Finding the help you need 

Unfortunately, a variety of life stresses can lead to dependence on drugs or alcohol that hinder our ability to function effectively. For those employees in need of an impartial counsellor to help with addiction or any other problem, there's the Employee Assistance Program (EAP).

The EAP's Drug and Alcohol Recovery Program (DARP) is for anyone concerned about their own habits or the habits of a friend. If you or someone you know have experienced negative consequences as a result of your use or have noticed increased use of drugs or alcohol, the EAP is there if and when you need it.

From there, the EAP's counsellors will be able to perform an initial assessment and provide an action plan to help you deal with an issue at hand.

Since its establishment in 1992, the EAP has been providing members of the Concordia community with counselling to help deal with any number of issues. The confidential information service can help those affected by substance abuse, gambling, internet addiction, personal or emotional issues, interpersonal issues, work-related concerns, sexual harassment, violence or bereavement.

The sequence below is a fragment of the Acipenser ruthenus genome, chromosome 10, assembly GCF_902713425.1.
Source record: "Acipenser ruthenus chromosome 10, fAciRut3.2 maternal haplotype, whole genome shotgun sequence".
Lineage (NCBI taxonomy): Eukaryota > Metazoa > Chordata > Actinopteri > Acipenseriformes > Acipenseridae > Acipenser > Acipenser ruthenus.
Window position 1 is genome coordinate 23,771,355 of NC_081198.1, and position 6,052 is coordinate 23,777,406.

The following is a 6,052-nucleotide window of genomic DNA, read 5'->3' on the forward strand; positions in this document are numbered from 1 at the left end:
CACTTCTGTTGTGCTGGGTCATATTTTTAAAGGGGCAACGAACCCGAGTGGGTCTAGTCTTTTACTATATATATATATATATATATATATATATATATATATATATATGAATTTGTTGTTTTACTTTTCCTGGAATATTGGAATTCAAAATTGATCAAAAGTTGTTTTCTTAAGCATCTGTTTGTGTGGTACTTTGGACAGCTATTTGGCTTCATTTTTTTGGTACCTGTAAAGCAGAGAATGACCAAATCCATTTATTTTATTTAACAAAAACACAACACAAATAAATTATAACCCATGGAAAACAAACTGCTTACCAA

"What’s important about our program is that we have a great deal of flexibility built into our systems," says EAP Chair Miriam Posner. "We offer short-term counselling of six to 12 sessions for any one issue. But if another issue arises, we're able to create another six to 12 to resolve that problem as well."

"Of course, the cornerstone of what we do is confidentiality. All information disclosed will always remain confidential and will never be shared in any way."

Posner has been with the EAP since its inception and even served on the selection committee that helped found the program. She's also got quite the history at our fair institute. She's been working at Concordia for 35 years. As a student, she completed her BSc in 1974 at SGW, as well as her MBA in 1989.

Posner emphasizes the EAP's willingness to help employees wishing to help a colleague or family member who's been affected by a problem.

"We're happy to provide advice to someone, say, who wishes to bring an abuse problem to their attention or wishes to learn ways to stop being an enabler," she says.

"The university and the EAP has always prided itself in providing itself with services like this," she says. "It's offered tremendous amount of support to help our community members move forward in the past, and we're happy to continue to do so."

The EAP offers a helpline 24 hours a day, seven days a week in both English and French at 1-800-387-4765. Posner encourages eligible employees to visit the website ( or call ext. 3667.


Concordia University